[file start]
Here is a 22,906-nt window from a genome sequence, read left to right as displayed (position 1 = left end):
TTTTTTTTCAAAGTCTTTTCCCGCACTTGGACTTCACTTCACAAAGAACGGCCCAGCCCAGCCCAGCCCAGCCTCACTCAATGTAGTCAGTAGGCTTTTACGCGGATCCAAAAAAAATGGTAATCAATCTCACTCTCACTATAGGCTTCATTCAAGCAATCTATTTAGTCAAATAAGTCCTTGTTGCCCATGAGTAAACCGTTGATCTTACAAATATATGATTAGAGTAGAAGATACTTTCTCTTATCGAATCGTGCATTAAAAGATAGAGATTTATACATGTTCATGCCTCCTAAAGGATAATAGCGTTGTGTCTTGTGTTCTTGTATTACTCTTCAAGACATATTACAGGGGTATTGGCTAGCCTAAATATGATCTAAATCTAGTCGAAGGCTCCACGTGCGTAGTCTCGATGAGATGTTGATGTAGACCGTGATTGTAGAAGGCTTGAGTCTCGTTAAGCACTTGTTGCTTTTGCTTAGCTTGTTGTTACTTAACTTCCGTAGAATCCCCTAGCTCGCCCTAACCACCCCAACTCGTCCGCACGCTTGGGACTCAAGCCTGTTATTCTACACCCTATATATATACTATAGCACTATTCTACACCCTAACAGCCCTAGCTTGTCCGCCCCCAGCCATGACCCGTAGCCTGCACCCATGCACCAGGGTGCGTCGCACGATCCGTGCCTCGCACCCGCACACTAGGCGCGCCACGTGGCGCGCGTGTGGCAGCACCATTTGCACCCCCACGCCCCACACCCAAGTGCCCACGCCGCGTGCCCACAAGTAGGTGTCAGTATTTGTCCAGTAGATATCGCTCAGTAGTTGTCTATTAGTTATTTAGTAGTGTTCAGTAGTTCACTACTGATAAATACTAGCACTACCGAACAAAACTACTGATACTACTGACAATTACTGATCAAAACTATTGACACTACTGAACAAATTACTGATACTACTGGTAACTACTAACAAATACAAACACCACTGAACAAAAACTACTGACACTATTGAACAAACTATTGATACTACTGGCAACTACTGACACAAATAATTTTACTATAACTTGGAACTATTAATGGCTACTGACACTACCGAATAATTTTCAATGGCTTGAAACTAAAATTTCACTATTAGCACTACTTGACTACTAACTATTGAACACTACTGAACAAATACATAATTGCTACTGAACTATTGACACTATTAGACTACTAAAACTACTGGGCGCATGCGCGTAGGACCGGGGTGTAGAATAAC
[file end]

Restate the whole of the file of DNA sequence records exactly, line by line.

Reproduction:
Here is a 22,906-nt window from a genome sequence, read left to right as displayed (position 1 = left end):
TTTTTTTTCAAAGTCTTTTCCCGCACTTGGACTTCACTTCACAAAGAACGGCCCAGCCCAGCCCAGCCCAGCCTCACTCAATGTAGTCAGTAGGCTTTTACGCGGATCCAAAAAAAATGGTAATCAATCTCACTCTCACTATAGGCTTCATTCAAGCAATCTATTTAGTCAAATAAGTCCTTGTTGCCCATGAGTAAACCGTTGATCTTACAAATATATGATTAGAGTAGAAGATACTTTCTCTTATCGAATCGTGCATTAAAAGATAGAGATTTATACATGTTCATGCCTCCTAAAGGATAATAGCGTTGTGTCTTGTGTTCTTGTATTACTCTTCAAGACATATTACAGGGGTATTGGCTAGCCTAAATATGATCTAAATCTAGTCGAAGGCTCCACGTGCGTAGTCTCGATGAGATGTTGATGTAGACCGTGATTGTAGAAGGCTTGAGTCTCGTTAAGCACTTGTTGCTTTTGCTTAGCTTGTTGTTACTTAACTTCCGTAGAATCCCCTAGCTCGCCCTAACCACCCCAACTCGTCCGCACGCTTGGGACTCAAGCCTGTTATTCTACACCCTATATATATACTATAGCACTATTCTACACCCTAACAGCCCTAGCTTGTCCGCCCCCAGCCATGACCCGTAGCCTGCACCCATGCACCAGGGTGCGTCGCACGATCCGTGCCTCGCACCCGCACACTAGGCGCGCCACGTGGCGCGCGTGTGGCAGCACCATTTGCACCCCCACGCCCCACACCCAAGTGCCCACGCCGCGTGCCCACAAGTAGGTGTCAGTATTTGTCCAGTAGATATCGCTCAGTAGTTGTCTATTAGTTATTTAGTAGTGTTCAGTAGTTCACTACTGATAAATACTAGCACTACCGAACAAAACTACTGATACTACTGACAATTACTGATCAAAACTATTGACACTACTGAACAAATTACTGATACTACTGGTAACTACTAACAAATACAAACACCACTGAACAAAAACTACTGACACTATTGAACAAACTATTGATACTACTGGCAACTACTGACACAAATAATTTTACTATAACTTGGAACTATTAATGGCTACTGACACTACCGAATAATTTTCAATGGCTTGAAACTAAAATTTCACTATTAGCACTACTTGACTACTAACTATTGAACACTACTGAACAAATACATAATTGCTACTGAACTATTGACACTATTAGACTACTAAAACTACTGGGCGCATGCGCGTAGGACCGGGGTGTAGAATAAC